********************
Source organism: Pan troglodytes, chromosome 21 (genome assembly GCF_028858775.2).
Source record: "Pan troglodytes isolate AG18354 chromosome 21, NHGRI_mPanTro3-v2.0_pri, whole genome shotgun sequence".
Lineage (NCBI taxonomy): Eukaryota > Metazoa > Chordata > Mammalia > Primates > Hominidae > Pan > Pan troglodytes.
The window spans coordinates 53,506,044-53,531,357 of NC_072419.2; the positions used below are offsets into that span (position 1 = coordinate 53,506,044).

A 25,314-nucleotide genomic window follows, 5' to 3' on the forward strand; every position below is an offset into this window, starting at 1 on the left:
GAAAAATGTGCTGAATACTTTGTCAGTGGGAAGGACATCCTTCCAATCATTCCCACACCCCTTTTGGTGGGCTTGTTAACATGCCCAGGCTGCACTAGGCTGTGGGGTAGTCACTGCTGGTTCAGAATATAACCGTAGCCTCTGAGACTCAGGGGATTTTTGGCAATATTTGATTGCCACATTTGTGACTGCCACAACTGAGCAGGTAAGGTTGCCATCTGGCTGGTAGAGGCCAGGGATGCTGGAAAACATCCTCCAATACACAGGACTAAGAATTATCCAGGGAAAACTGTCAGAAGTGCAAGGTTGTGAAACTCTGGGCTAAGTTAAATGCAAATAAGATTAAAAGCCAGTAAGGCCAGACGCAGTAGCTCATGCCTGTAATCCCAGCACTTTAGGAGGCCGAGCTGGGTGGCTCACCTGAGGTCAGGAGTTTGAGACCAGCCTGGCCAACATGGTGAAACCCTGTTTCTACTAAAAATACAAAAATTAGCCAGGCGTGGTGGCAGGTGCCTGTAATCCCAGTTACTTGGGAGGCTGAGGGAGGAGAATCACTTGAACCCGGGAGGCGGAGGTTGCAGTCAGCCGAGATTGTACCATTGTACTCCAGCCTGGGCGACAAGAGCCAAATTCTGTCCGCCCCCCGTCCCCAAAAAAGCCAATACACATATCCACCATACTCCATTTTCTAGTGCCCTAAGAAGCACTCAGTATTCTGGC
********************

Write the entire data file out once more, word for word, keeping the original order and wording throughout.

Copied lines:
Source organism: Pan troglodytes, chromosome 21 (genome assembly GCF_028858775.2).
Source record: "Pan troglodytes isolate AG18354 chromosome 21, NHGRI_mPanTro3-v2.0_pri, whole genome shotgun sequence".
Lineage (NCBI taxonomy): Eukaryota > Metazoa > Chordata > Mammalia > Primates > Hominidae > Pan > Pan troglodytes.
The window spans coordinates 53,506,044-53,531,357 of NC_072419.2; the positions used below are offsets into that span (position 1 = coordinate 53,506,044).

A 25,314-nucleotide genomic window follows, 5' to 3' on the forward strand; every position below is an offset into this window, starting at 1 on the left:
GAAAAATGTGCTGAATACTTTGTCAGTGGGAAGGACATCCTTCCAATCATTCCCACACCCCTTTTGGTGGGCTTGTTAACATGCCCAGGCTGCACTAGGCTGTGGGGTAGTCACTGCTGGTTCAGAATATAACCGTAGCCTCTGAGACTCAGGGGATTTTTGGCAATATTTGATTGCCACATTTGTGACTGCCACAACTGAGCAGGTAAGGTTGCCATCTGGCTGGTAGAGGCCAGGGATGCTGGAAAACATCCTCCAATACACAGGACTAAGAATTATCCAGGGAAAACTGTCAGAAGTGCAAGGTTGTGAAACTCTGGGCTAAGTTAAATGCAAATAAGATTAAAAGCCAGTAAGGCCAGACGCAGTAGCTCATGCCTGTAATCCCAGCACTTTAGGAGGCCGAGCTGGGTGGCTCACCTGAGGTCAGGAGTTTGAGACCAGCCTGGCCAACATGGTGAAACCCTGTTTCTACTAAAAATACAAAAATTAGCCAGGCGTGGTGGCAGGTGCCTGTAATCCCAGTTACTTGGGAGGCTGAGGGAGGAGAATCACTTGAACCCGGGAGGCGGAGGTTGCAGTCAGCCGAGATTGTACCATTGTACTCCAGCCTGGGCGACAAGAGCCAAATTCTGTCCGCCCCCCGTCCCCAAAAAAGCCAATACACATATCCACCATACTCCATTTTCTAGTGCCCTAAGAAGCACTCAGTATTCTGGC